Knowledge Counsel London
"The terms of the charter underline both the importance of operating the vessel safely and the importance attached to decisions made by the Master."
Maritime – Demurrage
A voyage charterer challenged owner’s claim for demurrage on the basis that time had been suspended by owner’s decision to leave the berth and not return. The Commercial Court held that the Master’s decisions were made for safety reasons; he was concerned that the under keel clearance was inadequate. The charterparty term as to under keel clearance was an important term of the charter and so the owner was entitled to reject the charterer’s request to berth. Further, the NOR was valid, although free pratique had not been expressly granted. It was customary at the port to grant free pratique by default, with no formal mechanism and the coastguard had boarded the vessel as if free pratique had been granted. The owner was not in breach of the charter and was entitled to the demurrage claimed.
CM P-Max III Ltd v Petroleos Del Norte SA, The STENA PRIMORSK  EWHC 2147 (Comm), 12 August 2022
Construction – Bribery
The Scottish Court of Session has awarded damages in favour of a property developer as the company (“D1”) appointed to provide project management services had awarded a building contract (to D2) on the basis of bribery. The evidence which indicated that D1 had been induced to award the contract to D2 included an email referring to receiving “sweeties for making it happen”, payments and highly sensitive information passing from an employee of D1 to D2, sometimes via consulting engineers and building work being carried out by D2 at the house of the employee’s sister which was then charged to the project and therefore the claimant. Given that the employee’s actions were closely connected with his employment, D1 was liable to the claimant. The court also said that there was no distinction between English and Scots law in the treatment of bribery.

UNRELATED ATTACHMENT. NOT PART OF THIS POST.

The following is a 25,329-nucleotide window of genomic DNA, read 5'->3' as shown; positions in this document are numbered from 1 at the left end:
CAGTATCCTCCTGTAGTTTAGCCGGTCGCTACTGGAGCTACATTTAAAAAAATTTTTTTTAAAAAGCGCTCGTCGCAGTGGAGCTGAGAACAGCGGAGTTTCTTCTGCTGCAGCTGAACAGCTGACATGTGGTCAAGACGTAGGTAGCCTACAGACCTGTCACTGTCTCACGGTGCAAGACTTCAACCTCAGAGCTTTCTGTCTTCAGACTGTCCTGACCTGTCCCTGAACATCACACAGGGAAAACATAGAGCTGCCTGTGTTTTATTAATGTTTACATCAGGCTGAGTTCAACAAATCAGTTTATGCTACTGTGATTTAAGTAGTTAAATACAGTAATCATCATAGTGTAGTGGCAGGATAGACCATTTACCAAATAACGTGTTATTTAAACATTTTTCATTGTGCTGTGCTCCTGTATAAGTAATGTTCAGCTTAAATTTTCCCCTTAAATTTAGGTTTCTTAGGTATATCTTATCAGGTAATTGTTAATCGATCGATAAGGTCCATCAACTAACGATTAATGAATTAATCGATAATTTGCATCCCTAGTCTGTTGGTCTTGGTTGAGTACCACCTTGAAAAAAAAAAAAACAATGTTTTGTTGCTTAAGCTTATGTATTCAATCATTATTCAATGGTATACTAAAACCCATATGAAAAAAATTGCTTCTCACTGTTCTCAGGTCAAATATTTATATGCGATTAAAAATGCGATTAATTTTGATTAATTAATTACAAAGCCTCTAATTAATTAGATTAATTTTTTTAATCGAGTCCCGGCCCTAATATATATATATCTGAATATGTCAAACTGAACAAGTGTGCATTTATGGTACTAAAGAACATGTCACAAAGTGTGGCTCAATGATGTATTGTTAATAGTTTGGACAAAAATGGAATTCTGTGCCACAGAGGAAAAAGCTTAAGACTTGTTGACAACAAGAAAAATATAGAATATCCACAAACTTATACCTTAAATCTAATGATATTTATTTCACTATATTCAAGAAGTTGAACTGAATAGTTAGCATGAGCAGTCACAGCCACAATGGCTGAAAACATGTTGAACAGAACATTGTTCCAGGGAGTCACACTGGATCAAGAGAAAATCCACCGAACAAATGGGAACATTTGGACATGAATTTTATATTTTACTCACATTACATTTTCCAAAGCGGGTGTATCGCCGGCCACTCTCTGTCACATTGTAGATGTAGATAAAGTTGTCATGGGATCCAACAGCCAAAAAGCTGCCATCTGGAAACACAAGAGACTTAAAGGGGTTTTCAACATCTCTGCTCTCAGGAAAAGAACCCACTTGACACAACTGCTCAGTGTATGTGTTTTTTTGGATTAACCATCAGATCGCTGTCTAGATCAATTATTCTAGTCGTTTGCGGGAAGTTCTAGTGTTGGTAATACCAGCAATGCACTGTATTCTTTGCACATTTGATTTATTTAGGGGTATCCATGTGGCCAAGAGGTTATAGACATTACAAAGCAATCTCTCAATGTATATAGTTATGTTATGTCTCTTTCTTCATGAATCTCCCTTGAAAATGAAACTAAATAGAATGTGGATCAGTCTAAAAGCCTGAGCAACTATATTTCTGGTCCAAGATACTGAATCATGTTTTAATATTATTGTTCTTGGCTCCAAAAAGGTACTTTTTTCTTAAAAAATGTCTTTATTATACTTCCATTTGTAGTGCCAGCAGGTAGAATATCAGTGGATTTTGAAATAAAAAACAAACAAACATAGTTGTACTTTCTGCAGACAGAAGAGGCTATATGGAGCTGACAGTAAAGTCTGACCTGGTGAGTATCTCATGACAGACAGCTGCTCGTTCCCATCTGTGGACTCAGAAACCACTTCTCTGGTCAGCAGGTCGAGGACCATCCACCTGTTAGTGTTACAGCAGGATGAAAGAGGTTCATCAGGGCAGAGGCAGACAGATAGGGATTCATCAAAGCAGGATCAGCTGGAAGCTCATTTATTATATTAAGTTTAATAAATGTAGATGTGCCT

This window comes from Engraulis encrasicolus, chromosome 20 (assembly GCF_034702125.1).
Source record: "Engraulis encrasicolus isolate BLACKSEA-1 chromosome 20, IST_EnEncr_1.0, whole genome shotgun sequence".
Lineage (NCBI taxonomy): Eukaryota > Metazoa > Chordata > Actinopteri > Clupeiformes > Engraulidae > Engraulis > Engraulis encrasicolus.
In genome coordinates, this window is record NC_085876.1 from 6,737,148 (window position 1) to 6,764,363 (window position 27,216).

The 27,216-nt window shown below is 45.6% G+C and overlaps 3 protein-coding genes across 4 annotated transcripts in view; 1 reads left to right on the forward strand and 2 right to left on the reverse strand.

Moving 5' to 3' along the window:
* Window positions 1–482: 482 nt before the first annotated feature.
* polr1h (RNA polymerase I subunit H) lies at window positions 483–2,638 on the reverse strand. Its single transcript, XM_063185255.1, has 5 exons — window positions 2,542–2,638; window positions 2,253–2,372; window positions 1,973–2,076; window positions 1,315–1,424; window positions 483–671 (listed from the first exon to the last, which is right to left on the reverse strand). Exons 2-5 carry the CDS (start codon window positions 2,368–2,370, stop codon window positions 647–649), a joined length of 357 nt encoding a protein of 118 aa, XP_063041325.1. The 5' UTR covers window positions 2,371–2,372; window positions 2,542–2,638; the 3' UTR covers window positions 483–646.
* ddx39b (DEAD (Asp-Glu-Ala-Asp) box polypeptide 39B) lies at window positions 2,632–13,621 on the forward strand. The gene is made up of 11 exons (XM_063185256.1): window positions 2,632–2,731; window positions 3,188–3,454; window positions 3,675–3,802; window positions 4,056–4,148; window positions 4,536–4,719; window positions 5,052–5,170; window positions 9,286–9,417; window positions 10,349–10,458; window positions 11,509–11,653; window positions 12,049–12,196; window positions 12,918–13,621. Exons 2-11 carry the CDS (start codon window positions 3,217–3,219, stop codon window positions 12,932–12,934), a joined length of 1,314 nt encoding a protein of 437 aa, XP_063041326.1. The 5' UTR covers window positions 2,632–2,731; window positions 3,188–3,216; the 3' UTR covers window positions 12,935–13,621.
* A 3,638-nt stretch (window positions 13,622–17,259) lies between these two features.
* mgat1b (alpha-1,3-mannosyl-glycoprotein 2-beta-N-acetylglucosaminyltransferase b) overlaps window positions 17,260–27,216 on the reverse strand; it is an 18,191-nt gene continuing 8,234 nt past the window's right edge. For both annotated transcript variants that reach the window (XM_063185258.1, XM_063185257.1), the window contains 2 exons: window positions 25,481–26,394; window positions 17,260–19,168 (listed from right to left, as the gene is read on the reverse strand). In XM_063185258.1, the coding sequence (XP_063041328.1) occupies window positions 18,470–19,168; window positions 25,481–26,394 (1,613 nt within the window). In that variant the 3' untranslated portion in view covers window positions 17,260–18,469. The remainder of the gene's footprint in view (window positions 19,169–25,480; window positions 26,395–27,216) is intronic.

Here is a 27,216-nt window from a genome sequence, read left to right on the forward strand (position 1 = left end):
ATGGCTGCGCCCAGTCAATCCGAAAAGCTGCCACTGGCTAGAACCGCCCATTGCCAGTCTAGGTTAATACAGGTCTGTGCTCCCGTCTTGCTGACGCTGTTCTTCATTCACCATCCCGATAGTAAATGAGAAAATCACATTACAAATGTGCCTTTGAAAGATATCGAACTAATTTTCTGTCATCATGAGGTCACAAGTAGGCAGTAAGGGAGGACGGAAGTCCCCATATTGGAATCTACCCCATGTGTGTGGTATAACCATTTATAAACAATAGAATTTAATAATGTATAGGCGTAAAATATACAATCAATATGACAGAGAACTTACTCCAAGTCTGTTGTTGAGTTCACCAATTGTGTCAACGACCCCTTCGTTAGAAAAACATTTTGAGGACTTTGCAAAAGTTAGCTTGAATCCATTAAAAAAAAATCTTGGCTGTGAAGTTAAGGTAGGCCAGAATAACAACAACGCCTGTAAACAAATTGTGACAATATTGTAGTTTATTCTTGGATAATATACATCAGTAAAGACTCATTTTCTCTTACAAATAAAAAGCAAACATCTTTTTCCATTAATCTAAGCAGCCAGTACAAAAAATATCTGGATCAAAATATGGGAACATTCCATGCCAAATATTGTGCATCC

Oil States Industries (UK) Ltd v “S” Ltd and others  CSOH 52, 4 August 2022
Dispute Resolution Clauses
A construction contract for redevelopment works at a hospital contained a dispute resolution clause which required the parties to refer disputes to a liaison committee for resolution and only to go to court if that was unsuccessful. The defendant contractor challenged the issue of a claim form on the basis that the procedure had not been followed. The court held that the dispute resolution clause was a condition precedent to the right to commence proceedings (in spite of it not using the words ‘condition precedent’). However, it was not sufficiently clear and certain as to what was required and was not enforceable. Issue of the claim form was therefore valid.
Children’s Ark Partnerships Limited v Kajima Construction Europe (UK) Limited and another  EWHC 1595 (TCC), 22 June 2022
Adjudication – Notice
Disputes from a contract for construction of a mosque were referred to adjudication. The adjudicator had no jurisdiction because the Notice of Adjudication had not been included with the papers served. However, the contractor had served a valid default notice and the employer had not served a Pay Less Notice, nor paid the outstanding sum. The employer could not therefore commence a true value adjudication and so the contractor was entitled to suspend the work. The contractor did not have to obtain a monetary adjudication award in its favour before it could prevent the commencement of a true value adjudication.
AM Construction Ltd v The Darul Amaan Trust  EWHC 1478 (TCC), 17 June 2022 (the judgment is not yet publicly available)
Should you wish to discuss any of these cases in further detail, please speak with a member of our London dispute resolution team below, or your regular contact at Watson Farley & Williams:
|Robert Fidoe||Rebecca Williams|
|Ryland Ash||Charles Buss|
|Dev Desai||Sarah Ellington|
|Andrew Hutcheon||Alexis Martinez|
|Theresa Mohammed||Tim Murray|
|Mike Phillips||Andrew Ward|